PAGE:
I concede this is a western perspective further skewed by coming from a football culture where for decades bungs were tacitly accepted as normal business practice. In the UK, where we are inured to the idea that parts of football are bent, it is largely restricted to the invisible lower leagues where the temptation to make a few thousand quid is too strong for low-paid journeymen. Hence, our instinct to marginalise it: “What’s the harm in a few bets on a red card, anyway?”

Such indifference was roundly challenged by Sylvia Schenk, TI’s senior sports adviser, who argued that the growth of internet betting and the increased involvement of large-scale money launderers had turned match-fixing from a one-time petty misdemeanour into a web of serious global criminality. In countries where players and their families face intimidation by criminal gangs for refusing to throw games, the problem is very real.

From a woman unafraid to stand up to the likes of Fifa’s president, Sepp Blatter, and the former president of cycling’s governing body, the UCI, Hein Verbruggen, I should have expected nothing less than a robust rebuke.

She is right, of course. Just because something is difficult to address, doesn’t mean it shouldn’t be if it is the right thing to do. The obstacle, however, is priorities.

When national anti-doping budgets are being cut against the backdrop of tough economic choices by governments, what hope do anti-corruption campaigners have of getting funding for their fight?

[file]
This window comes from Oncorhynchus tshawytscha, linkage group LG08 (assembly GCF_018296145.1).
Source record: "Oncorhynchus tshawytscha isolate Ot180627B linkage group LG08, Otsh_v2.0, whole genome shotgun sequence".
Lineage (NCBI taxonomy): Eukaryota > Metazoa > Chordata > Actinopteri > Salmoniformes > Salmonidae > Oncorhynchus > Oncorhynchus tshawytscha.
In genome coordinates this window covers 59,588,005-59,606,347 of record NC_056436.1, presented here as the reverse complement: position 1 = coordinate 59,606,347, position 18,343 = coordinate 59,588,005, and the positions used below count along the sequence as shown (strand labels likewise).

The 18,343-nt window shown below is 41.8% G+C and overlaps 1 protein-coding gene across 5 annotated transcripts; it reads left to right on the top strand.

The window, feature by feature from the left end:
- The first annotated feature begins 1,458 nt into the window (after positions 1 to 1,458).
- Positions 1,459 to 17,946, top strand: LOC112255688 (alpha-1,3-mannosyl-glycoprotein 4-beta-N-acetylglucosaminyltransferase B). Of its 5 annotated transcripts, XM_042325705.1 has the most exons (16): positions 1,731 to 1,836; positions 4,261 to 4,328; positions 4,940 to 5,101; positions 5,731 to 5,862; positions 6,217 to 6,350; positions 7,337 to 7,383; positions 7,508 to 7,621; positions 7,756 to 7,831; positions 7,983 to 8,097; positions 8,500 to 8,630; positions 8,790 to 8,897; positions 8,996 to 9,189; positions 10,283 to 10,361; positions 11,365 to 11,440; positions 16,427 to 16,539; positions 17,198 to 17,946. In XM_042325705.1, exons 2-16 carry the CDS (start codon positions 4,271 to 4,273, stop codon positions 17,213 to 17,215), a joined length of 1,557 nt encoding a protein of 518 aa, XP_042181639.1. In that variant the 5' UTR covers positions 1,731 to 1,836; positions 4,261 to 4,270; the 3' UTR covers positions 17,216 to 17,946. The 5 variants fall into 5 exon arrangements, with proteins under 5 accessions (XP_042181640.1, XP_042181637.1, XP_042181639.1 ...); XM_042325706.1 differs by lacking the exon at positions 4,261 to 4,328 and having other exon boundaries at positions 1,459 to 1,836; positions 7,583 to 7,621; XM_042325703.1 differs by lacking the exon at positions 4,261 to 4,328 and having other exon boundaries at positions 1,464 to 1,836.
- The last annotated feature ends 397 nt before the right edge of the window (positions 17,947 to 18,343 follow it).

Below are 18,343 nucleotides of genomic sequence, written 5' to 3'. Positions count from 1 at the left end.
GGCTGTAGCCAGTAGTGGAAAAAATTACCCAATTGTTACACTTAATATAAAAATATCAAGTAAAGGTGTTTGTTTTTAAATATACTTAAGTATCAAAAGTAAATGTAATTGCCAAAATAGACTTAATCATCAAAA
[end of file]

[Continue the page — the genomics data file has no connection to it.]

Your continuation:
The answer is that match-fixing and doping should be seen as symptoms of the same malaise. Tackling both in equal measure is a good start to restoring the spiritual health of sport.

News
Legendary blues and rock singer Joe Cocker has died of lung cancer, his management team as confirmed. He was 70
people70-year-old was most famous for 'You are So Beautiful'
News
people
Sport
Chelsea manager Jose Mourinho
footballLatest score and Twitter updates
Arts and Entertainment
David Hasselhof in Peter Pan
The US stars who've taken to UK panto, from Hasselhoff to Hall
PROMOTED VIDEO
Have you tried new the Independent Digital Edition apps?
Life and Style
Approaching sale shopping in a smart way means that you’ll get the most out of your money
life + styleSales shopping tips and tricks from the experts
News
newsIt was due to be auctioned off for charity
Life and Style
A still from a scene cut from The Interview showing North Korean leader Kim Jong-un's death.
tech
Environment
Sir David Attenborough
environment... as well as a plant and a spider
Voices
'That's the legal bit done. Now on to the ceremony!'
voicesThe fight for marriage equality isn't over yet, says Siobhan Fenton
Caption competition
Caption competition
Latest stories from i100
Daily Quiz
Independent Dating
and  

By clicking 'Search' you
are agreeing to our
Terms of Use.

Career Services
iJobs Job Widget
iJobs General

Austen Lloyd: Regulatory / Compliance / Exeter

Excellent Salary: Austen Lloyd: Exeter - An excellent opportunity for a Solici...

Ashdown Group: IT Support Technician - 12 Month Fixed Term - Shrewsbury

£17000 - £20000 per annum: Ashdown Group: IT Helpdesk Support Technician - 12 ...

The Jenrick Group: Maintenance Planner

£28000 - £32000 per annum + pension + holidays: The Jenrick Group: Maintenance...

The Jenrick Group: World Wide PLC Service Engineer

£30000 - £38000 per annum + pesion + holidays: The Jenrick Group: World Wide S...